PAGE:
`Green' Battle Plans For Grass-Roots Action
HAVE you ever found yourself fuming in traffic half a mile from home or distressed over yet another "Mall Coming!" sign stuck in a meadow? If so, read "How to Save Your Neighborhood, City, or Town: The Sierra Club Guide to Community Organizing" for the know-how to keep "progress" from spoiling your community.
Maritza Pick's handy political-battle manual is for anyone trying to keep a big corporate developer from ruining the neighborhood, axing local forest land, or dropping a mall onto community green space.
Quality of community life rode in the back seat during the go-go 1980s as cities and towns concentrated on luring businesses to increase revenue. But rising concern for preserving community open space and values - and putting the brakes on pollution, traffic, and the spread of asphalt - has become a 1990s issue.
From Columbus, Ohio, to Dedham, Mass., residents are organizing to resist the shoe-horning of huge shopping plazas into communities that neither want nor need them. Until recently, however, the developer's rallying cry of "more tax revenues" held sway with city councils. And it still may in your community.
That's where Pick's book comes in. Because while residents are waking up to the hidden costs of overdevelopment, she says, the problem most face is knowing what steps to take to defeat bad development plans or pollution problems, especially when politicians are unresponsive.
It can be intimidating. Big companies can afford to hire consultants and lawyers by the dozen to pave the way at city hall for their plan. Fortunately, Pick is a veteran activist who has organized to stop tree cutting, polluting, and bad developments. Best of all, her book doesn't assume the reader knows anything. Instead, she lays out the nuts and bolts to organize and neutralize corporate advantages.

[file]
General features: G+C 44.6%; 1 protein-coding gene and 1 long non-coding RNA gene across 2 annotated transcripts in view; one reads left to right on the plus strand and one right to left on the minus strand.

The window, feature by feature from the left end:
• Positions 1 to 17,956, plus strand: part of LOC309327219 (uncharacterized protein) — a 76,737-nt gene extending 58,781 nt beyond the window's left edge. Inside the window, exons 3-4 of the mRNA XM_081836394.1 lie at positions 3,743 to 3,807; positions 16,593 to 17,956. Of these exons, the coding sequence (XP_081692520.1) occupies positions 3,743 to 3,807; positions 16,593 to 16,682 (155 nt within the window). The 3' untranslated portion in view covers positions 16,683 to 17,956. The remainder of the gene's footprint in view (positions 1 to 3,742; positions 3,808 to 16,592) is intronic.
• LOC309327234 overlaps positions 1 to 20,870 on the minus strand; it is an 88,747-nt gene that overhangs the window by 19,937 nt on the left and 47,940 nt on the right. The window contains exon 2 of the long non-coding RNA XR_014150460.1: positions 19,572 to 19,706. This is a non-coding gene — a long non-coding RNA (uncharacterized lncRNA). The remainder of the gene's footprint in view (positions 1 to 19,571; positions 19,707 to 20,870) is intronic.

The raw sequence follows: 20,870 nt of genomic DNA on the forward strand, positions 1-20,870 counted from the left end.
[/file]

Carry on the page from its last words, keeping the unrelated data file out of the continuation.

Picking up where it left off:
Simple things like organizing a "telephone tree," for instance, can rally hundreds of supporters to show up and speak out at public hearings, overwhelming the ranks of the blue-suited lawyers the developer deploys. Knowing how to research the development plan at city hall, and analyze it for flaws, is key. Creative flyers and bumper stickers can inform your community on a shoestring.
The book is divided into two parts. The first, "How to organize your community to solve environmental problems," shows how to write and distribute a newsletter; get your issue into the newspapers; organize an activist group; and handle public hearings. The second, "How to win environmental campaigns and elect environmentalists to public office," includes basics of transforming activists into a campaign organization; fund-raising; and dealing with the media.
Pick refers to this as "people power." But don't let that 1960s term throw you. This book has nothing to do with organizing civil disobedience or protest marches. Instead, it instructs America's couch-potato patriots step-by-step on how to revive democracy and make local government work for residents again.
This important book is really about the democratic process and reeducating the suburban middle class in grass-roots activism. The scenarios Pick describes are no figment of her imagination.
"Every activist will encounter defeats along with victories," Pick writes. "The point is to keep your fighting spirit alive for the noble cause."